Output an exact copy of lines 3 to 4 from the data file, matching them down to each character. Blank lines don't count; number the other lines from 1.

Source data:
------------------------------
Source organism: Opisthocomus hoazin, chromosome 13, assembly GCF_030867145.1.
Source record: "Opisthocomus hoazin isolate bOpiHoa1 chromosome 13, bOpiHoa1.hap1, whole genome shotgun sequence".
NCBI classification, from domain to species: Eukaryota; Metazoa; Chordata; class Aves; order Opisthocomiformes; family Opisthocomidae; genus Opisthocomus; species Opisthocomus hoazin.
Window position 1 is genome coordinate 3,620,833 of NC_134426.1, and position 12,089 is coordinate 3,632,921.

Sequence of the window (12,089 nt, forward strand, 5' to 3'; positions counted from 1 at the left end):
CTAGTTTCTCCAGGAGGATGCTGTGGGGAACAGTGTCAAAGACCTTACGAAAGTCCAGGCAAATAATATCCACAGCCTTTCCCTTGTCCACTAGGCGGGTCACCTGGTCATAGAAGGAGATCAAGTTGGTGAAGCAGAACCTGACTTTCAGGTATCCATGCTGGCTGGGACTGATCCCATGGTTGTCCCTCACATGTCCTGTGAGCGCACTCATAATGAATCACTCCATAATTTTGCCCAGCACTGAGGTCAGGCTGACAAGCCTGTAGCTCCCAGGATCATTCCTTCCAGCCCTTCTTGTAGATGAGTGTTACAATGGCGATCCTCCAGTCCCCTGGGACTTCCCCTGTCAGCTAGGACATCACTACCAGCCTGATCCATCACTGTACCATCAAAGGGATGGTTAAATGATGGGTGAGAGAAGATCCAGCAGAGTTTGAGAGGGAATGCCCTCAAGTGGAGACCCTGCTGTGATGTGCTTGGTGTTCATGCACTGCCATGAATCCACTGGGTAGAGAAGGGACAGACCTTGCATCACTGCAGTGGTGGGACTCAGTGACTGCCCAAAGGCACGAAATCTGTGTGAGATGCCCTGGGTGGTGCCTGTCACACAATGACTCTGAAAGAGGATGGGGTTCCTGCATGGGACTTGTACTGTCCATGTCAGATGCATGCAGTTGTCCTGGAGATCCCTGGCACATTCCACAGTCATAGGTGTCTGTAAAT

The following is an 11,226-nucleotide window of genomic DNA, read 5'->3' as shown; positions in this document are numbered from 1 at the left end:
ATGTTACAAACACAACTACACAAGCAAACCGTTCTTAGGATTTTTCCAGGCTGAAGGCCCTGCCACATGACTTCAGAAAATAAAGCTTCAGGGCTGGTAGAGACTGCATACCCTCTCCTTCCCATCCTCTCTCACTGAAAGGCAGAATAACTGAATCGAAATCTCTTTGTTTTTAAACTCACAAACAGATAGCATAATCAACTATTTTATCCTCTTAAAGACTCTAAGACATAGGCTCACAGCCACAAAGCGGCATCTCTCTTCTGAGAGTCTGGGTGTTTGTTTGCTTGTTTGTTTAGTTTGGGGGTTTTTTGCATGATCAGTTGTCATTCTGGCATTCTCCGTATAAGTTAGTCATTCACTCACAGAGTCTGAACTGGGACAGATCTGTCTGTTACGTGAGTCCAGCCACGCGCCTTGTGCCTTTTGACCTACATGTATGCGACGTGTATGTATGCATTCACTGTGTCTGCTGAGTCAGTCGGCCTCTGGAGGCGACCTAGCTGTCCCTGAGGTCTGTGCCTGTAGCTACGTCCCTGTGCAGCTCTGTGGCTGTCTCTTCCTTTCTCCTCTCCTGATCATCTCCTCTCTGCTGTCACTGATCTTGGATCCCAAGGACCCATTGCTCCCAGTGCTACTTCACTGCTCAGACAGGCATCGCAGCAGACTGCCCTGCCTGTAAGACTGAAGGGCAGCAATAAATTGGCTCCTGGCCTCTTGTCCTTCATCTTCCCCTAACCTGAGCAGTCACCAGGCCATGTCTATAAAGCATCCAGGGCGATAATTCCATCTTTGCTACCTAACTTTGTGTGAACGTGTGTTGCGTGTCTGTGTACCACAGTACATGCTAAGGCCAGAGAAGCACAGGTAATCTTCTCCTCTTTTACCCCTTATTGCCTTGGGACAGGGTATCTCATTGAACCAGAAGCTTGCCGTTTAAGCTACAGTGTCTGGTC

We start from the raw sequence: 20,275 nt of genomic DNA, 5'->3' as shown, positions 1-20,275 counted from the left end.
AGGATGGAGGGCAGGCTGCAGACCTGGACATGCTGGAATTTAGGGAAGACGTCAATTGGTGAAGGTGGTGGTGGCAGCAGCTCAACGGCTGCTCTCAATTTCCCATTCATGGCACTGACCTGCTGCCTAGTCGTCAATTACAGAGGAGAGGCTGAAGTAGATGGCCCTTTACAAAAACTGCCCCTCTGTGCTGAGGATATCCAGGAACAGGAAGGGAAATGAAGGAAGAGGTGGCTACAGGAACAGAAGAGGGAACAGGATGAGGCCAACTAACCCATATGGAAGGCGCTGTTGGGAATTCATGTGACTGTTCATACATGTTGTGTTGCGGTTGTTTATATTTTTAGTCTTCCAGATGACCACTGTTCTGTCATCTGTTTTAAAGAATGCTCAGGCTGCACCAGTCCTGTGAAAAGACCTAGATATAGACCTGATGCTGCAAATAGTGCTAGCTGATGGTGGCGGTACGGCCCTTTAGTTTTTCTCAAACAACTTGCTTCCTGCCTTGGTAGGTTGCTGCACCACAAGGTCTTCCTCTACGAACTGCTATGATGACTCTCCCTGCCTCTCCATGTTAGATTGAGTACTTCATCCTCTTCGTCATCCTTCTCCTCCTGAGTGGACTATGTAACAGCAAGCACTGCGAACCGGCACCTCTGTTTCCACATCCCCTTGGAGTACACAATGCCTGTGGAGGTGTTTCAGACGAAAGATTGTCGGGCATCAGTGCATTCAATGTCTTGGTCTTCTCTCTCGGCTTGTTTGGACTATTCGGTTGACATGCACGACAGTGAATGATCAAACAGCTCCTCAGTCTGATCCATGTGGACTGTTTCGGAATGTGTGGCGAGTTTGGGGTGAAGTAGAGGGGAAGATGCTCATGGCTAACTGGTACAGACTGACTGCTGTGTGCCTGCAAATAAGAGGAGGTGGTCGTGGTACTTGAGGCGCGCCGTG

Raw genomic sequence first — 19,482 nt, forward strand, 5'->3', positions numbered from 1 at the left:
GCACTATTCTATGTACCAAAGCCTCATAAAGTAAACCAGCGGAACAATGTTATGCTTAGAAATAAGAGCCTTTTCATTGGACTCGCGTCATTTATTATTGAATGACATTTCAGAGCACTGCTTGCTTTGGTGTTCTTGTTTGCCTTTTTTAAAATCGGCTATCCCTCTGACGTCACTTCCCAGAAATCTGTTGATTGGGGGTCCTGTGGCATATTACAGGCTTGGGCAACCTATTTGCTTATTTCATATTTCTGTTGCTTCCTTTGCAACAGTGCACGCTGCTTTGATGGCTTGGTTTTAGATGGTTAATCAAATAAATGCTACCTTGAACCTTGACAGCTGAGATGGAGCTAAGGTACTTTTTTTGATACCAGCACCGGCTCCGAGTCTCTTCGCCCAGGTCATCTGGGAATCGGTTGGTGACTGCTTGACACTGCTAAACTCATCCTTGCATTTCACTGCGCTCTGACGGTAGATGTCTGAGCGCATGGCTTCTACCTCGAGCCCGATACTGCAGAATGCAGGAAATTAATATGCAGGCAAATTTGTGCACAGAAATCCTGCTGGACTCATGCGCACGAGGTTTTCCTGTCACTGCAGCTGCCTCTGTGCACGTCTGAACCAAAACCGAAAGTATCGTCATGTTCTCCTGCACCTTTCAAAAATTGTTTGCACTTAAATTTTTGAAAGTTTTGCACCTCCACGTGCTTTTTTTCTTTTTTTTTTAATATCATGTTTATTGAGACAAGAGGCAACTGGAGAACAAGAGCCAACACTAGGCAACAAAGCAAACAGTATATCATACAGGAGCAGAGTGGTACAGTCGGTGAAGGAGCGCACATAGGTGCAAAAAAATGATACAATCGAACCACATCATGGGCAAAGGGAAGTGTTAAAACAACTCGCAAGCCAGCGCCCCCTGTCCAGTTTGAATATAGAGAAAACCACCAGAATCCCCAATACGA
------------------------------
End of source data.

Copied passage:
NCBI classification, from domain to species: Eukaryota; Metazoa; Chordata; class Aves; order Opisthocomiformes; family Opisthocomidae; genus Opisthocomus; species Opisthocomus hoazin.
Window position 1 is genome coordinate 3,620,833 of NC_134426.1, and position 12,089 is coordinate 3,632,921.